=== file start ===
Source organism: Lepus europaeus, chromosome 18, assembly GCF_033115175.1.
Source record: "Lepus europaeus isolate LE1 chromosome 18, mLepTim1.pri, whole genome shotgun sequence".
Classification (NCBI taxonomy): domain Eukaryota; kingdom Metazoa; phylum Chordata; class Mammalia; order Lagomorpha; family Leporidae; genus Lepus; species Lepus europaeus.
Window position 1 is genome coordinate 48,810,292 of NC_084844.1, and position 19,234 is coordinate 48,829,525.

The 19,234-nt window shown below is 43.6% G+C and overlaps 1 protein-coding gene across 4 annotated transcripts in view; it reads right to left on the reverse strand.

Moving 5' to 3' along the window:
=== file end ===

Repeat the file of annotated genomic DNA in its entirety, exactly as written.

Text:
Source organism: Lepus europaeus, chromosome 18, assembly GCF_033115175.1.
Source record: "Lepus europaeus isolate LE1 chromosome 18, mLepTim1.pri, whole genome shotgun sequence".
Classification (NCBI taxonomy): domain Eukaryota; kingdom Metazoa; phylum Chordata; class Mammalia; order Lagomorpha; family Leporidae; genus Lepus; species Lepus europaeus.
Window position 1 is genome coordinate 48,810,292 of NC_084844.1, and position 19,234 is coordinate 48,829,525.

The 19,234-nt window shown below is 43.6% G+C and overlaps 1 protein-coding gene across 4 annotated transcripts in view; it reads right to left on the reverse strand.

Moving 5' to 3' along the window: